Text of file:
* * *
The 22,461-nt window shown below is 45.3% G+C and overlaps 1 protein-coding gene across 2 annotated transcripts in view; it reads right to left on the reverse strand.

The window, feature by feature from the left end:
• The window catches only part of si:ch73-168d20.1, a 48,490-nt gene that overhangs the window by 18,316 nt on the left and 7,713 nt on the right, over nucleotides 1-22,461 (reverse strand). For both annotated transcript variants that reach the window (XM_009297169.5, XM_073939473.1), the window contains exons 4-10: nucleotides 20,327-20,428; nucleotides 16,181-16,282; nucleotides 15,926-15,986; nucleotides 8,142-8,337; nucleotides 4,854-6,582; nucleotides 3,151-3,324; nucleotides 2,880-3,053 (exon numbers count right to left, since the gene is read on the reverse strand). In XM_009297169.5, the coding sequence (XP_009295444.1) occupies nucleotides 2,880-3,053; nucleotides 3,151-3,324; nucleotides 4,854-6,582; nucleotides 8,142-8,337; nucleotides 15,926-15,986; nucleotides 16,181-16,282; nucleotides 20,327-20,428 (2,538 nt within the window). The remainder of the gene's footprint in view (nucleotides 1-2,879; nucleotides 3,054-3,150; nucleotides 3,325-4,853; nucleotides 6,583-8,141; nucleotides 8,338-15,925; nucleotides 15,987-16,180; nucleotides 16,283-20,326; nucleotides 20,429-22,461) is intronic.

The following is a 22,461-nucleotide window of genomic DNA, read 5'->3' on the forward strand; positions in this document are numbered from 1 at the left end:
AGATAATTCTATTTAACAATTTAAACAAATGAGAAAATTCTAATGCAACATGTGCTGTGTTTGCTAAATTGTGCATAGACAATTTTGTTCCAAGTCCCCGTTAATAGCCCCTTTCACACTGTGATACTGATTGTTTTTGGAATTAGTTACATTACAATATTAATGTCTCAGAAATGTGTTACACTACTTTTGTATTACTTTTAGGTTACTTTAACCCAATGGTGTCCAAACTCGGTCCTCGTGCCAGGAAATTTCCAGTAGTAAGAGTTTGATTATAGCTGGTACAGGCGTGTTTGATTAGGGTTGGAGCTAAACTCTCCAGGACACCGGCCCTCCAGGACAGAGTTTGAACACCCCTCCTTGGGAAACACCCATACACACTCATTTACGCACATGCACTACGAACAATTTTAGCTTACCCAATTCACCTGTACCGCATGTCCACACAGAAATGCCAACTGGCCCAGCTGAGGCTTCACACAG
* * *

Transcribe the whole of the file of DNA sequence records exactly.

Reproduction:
The 22,461-nt window shown below is 45.3% G+C and overlaps 1 protein-coding gene across 2 annotated transcripts in view; it reads right to left on the reverse strand.

The window, feature by feature from the left end:
• The window catches only part of si:ch73-168d20.1, a 48,490-nt gene that overhangs the window by 18,316 nt on the left and 7,713 nt on the right, over nucleotides 1-22,461 (reverse strand). For both annotated transcript variants that reach the window (XM_009297169.5, XM_073939473.1), the window contains exons 4-10: nucleotides 20,327-20,428; nucleotides 16,181-16,282; nucleotides 15,926-15,986; nucleotides 8,142-8,337; nucleotides 4,854-6,582; nucleotides 3,151-3,324; nucleotides 2,880-3,053 (exon numbers count right to left, since the gene is read on the reverse strand). In XM_009297169.5, the coding sequence (XP_009295444.1) occupies nucleotides 2,880-3,053; nucleotides 3,151-3,324; nucleotides 4,854-6,582; nucleotides 8,142-8,337; nucleotides 15,926-15,986; nucleotides 16,181-16,282; nucleotides 20,327-20,428 (2,538 nt within the window). The remainder of the gene's footprint in view (nucleotides 1-2,879; nucleotides 3,054-3,150; nucleotides 3,325-4,853; nucleotides 6,583-8,141; nucleotides 8,338-15,925; nucleotides 15,987-16,180; nucleotides 16,283-20,326; nucleotides 20,429-22,461) is intronic.

The following is a 22,461-nucleotide window of genomic DNA, read 5'->3' on the forward strand; positions in this document are numbered from 1 at the left end:
AGATAATTCTATTTAACAATTTAAACAAATGAGAAAATTCTAATGCAACATGTGCTGTGTTTGCTAAATTGTGCATAGACAATTTTGTTCCAAGTCCCCGTTAATAGCCCCTTTCACACTGTGATACTGATTGTTTTTGGAATTAGTTACATTACAATATTAATGTCTCAGAAATGTGTTACACTACTTTTGTATTACTTTTAGGTTACTTTAACCCAATGGTGTCCAAACTCGGTCCTCGTGCCAGGAAATTTCCAGTAGTAAGAGTTTGATTATAGCTGGTACAGGCGTGTTTGATTAGGGTTGGAGCTAAACTCTCCAGGACACCGGCCCTCCAGGACAGAGTTTGAACACCCCTCCTTGGGAAACACCCATACACACTCATTTACGCACATGCACTACGAACAATTTTAGCTTACCCAATTCACCTGTACCGCATGTCCACACAGAAATGCCAACTGGCCCAGCTGAGGCTTCACACAG